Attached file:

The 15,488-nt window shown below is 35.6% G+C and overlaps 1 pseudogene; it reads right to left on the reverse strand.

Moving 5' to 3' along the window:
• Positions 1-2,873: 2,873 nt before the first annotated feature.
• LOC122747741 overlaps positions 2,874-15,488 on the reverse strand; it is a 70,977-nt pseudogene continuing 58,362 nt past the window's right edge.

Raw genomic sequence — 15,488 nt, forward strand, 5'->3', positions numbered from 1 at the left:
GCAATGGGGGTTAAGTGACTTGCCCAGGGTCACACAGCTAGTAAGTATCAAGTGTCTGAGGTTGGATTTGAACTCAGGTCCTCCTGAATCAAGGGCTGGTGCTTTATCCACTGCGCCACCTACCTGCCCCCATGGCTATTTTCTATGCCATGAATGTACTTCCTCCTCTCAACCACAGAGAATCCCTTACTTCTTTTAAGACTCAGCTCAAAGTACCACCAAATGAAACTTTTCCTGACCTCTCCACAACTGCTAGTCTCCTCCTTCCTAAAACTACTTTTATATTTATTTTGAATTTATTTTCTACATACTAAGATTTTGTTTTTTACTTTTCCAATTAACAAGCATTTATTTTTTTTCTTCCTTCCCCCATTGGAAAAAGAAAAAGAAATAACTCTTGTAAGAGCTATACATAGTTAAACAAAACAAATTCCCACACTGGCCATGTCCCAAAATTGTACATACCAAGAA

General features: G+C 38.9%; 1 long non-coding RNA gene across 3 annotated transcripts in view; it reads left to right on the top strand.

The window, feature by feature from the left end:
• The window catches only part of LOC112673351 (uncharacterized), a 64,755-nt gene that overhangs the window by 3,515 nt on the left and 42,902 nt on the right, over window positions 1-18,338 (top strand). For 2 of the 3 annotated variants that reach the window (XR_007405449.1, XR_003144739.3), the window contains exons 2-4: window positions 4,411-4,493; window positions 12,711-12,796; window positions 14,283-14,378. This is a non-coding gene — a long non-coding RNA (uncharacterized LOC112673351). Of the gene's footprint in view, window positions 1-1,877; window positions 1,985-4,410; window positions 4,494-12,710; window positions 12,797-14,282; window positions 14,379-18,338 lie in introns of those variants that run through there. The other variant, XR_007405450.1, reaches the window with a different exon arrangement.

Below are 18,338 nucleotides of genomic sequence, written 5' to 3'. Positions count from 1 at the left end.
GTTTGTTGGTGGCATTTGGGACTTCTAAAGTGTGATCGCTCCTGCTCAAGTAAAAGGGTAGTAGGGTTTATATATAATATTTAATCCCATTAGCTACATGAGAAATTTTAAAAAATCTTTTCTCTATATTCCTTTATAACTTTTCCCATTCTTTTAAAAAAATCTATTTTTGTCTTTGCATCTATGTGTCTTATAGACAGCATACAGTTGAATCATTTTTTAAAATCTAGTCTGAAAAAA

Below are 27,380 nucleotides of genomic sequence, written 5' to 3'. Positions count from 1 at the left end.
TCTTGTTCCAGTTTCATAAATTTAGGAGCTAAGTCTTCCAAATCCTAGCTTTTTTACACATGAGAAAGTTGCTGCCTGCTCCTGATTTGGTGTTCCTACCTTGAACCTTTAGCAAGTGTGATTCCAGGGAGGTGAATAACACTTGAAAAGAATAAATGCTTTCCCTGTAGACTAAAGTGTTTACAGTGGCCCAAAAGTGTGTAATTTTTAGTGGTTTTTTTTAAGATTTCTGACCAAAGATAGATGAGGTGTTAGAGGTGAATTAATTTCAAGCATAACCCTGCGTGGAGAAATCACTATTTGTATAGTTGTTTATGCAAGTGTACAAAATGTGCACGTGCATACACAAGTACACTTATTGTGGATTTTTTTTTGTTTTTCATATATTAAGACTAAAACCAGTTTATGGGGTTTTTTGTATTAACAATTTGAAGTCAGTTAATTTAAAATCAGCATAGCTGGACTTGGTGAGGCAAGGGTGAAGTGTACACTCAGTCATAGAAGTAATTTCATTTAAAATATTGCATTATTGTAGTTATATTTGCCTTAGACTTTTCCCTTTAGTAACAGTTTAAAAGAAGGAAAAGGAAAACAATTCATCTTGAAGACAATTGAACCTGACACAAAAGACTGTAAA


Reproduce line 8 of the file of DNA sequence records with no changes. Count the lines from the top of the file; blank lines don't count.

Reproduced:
The window, feature by feature from the left end: